In search of a common platform
The new gov't will need to employ the structural versus cyclical concept of the budget balance
The Greek people voted on Sunday for the second time in the last 41 days, pitting the conservatives against the Radical Left in a tight race according to the first exit polls. If the stakes were already high for the country prior to the elections, they have become even more so after the projected outcome. Some market participants think it is “game over” for Greece but we think there is another chance for the responsible pro-European political forces to join forces and save the game, even it means they will have to commit political suicide.
At the time of writing, it was not clear whether the conservative New Democracy part or the Coalition of the Radical Left (SYRIZA) would come first and get the bonus of 50 seats in Parliament. From a national point of view, a government enjoying the support of both major parties and some others, notably PASOK and Democratic Left, with a clear mandate to negotiate with the country’s creditors a feasible improvement in the terms of the bailout would have been the best possible.
However, we are not convinced at all that such a coalition government can be formed given the fundamental disagreements between SYRIZA and the rest, especially New Democracy. A fresh election could have been possible in a country without Greece’s economic problems and no indebted major political parties, but this is Greece, so that would be the least desirable outcome under the circumstances. However, the country has to have a stable coalition government with a two-year mandate -- that is till the elections for the European Parliament in the summer of 2014 -- to avoid risking a national catastrophe.
If New Democracy ends up being the first party, which was the most likely outcome according to the exit polls, it should have been able to form a government with PASOK and the Democratic Left party enjoying the support of more than 160 deputies in the 300-seat parliament based on initial projections. However, this prospect is clouded somewhat by the statement of Evangelos Venizelos, the leader of PASOK and former finance minister, that his party will not join a government in which SYRIZA does not take part. In addition, Democratic Left leader Fotis Kouvelis may find it difficult to support a government which does not have the backing of SYRIZA. However, given the dire circumstances facing the country, one would want to believe reason and statesmanship would prevail over partisan calculations.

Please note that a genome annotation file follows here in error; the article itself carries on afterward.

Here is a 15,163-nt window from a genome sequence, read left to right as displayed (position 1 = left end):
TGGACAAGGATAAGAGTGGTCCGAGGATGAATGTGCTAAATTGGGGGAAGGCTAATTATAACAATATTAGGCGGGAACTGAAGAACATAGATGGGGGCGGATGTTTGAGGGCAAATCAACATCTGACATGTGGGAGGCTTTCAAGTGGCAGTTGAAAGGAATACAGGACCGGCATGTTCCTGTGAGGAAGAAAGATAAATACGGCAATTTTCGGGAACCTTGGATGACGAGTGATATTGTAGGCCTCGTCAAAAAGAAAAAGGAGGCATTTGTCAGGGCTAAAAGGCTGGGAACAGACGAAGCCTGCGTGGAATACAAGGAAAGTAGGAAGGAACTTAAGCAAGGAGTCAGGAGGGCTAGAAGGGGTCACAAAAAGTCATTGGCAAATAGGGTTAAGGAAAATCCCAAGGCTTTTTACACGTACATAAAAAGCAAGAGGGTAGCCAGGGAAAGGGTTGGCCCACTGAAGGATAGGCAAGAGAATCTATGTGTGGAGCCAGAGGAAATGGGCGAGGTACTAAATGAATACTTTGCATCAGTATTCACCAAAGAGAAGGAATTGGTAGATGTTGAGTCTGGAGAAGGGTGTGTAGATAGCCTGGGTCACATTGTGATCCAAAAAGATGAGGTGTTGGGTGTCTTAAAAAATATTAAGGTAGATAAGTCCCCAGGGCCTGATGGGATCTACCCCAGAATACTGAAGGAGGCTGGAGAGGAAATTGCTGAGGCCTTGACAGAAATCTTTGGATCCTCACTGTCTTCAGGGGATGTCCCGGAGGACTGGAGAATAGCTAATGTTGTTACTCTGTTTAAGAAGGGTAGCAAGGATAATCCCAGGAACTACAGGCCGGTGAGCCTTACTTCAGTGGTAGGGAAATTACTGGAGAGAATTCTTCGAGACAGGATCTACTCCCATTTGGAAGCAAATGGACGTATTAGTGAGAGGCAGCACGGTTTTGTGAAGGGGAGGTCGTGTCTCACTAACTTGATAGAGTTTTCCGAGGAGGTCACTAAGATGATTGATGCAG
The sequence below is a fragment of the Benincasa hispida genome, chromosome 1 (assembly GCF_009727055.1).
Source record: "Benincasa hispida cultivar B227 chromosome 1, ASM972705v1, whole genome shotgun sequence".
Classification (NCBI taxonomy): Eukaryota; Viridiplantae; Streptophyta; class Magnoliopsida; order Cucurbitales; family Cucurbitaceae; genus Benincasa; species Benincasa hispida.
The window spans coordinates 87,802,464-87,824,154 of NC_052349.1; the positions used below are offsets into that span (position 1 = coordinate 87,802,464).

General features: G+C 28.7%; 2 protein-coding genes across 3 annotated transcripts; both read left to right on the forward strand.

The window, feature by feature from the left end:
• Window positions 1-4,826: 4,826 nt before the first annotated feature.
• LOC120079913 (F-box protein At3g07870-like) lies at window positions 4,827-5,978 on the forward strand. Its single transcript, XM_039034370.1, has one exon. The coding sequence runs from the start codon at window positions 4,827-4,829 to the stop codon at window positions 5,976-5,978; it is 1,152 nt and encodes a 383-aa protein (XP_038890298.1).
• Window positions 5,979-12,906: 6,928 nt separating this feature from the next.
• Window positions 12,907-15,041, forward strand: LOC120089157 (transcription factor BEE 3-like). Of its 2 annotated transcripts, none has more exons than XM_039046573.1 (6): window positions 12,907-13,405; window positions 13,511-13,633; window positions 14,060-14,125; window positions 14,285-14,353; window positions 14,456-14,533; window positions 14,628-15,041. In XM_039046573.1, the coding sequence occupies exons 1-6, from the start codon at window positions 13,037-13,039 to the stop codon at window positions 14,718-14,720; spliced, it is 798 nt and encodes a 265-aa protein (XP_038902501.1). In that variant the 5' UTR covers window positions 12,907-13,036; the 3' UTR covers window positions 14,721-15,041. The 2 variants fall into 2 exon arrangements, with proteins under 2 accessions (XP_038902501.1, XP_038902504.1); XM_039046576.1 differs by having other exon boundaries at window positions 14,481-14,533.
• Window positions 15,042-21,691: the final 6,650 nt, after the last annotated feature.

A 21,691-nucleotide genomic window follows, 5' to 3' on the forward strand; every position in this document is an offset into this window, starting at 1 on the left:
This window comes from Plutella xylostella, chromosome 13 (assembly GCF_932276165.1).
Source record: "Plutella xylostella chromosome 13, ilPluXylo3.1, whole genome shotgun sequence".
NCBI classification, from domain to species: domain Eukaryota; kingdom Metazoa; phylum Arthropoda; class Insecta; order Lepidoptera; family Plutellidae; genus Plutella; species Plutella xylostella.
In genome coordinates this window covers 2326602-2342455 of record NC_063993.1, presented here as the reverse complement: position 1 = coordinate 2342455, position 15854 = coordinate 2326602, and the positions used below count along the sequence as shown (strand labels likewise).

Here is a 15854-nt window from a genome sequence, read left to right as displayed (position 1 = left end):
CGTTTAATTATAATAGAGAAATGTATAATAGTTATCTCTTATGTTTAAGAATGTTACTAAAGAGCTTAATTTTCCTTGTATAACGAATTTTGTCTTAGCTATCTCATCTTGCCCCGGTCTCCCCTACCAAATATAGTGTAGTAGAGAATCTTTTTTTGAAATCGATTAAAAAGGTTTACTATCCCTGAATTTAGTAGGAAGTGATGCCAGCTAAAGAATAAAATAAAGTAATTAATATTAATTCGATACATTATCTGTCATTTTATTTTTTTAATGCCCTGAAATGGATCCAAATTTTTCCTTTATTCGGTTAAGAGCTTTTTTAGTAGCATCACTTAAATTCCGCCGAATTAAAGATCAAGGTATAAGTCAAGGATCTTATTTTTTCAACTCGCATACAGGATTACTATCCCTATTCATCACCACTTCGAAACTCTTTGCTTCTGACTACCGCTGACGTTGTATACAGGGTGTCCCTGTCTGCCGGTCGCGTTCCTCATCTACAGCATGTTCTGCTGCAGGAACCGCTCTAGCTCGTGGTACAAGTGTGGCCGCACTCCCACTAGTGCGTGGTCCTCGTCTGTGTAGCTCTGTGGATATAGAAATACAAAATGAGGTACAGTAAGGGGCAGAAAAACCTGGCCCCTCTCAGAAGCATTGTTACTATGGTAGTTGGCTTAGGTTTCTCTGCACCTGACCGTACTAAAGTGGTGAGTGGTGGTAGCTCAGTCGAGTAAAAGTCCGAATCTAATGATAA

In any case, all parties backing a new coalition government with at least a two-year mandate should agree on a common platform with the main goal being to keep Greece in the eurozone. They should agree on and present a feasible economic plan to the country’s creditors as the basis of renegotiating parts of the existing adjustment program to make it more effective. To this extent, they should try to minimize the amount of extra official funding which may be required to make it work in order to overcome objections from lawmakers and others in other eurozone countries. If possible, they should try to minimize additional official funding to nil by employing potential unutilized resources, i.e. part of the package intended for the recapitalization of Greek banks if possible.
Such a feasible plan should aim at fiscal consolidation without taking excessive restrictive measures which may do more harm than good at the end of the day. Employing the structural versus cyclical concept of the budget balance to identify the appropriate dose of measures, as suggested by economics professor Yiannis Mourmouras, who is an adviser to conservative leader Antonis Samaras, may be the right way to proceed for two reasons. First, the EU authorities recognize the significance of the cyclically adjusted budget balances in policy formulation, and second, the budget balances produce a breakdown between the structural and the cyclical component of the budget for all eurozone countries. This may require extending the time horizon for eliminating the structural component of the budget deficit so that permanent spending cuts have a smaller impact on the economy.
The economic plan should aim at boosting GDP growth via more investment spending and exports and make it an integral part of the country’s economic adjustment program. This could be attained by introducing binding deadlines for the Greek state to prepare, design and implement major works projects with secure European Investment Bank and EU co-funding. This would also make Greek bureaucrats accountable to the people and help correct inefficiencies and expose ineffectiveness.
The same plan should also foresee ways to cut the country’s public debt-to-GDP ratio in a market-friendly way. We can see no better way than Greece offering to buy back its deeply discounted debt in private hands. By reducing the public debt ratio by 10 to 20 percentage points, the Greek debt will become more sustainable in the eyes of the market, enhancing the credibility of the program. Moreover, it will make it less likely the country’s public debt in official hands will have to be restructured in the future, saving the money of taxpayers in Germany and elsewhere.
Of course, Greece needs a stable, viable government with a clear mandate of no less than two years for such plan to work. This requires responsible political behavior and statesmanship bordering on political suicide for the leaders taking part in such a government, along with understanding and generosity from the country’s EU partners.
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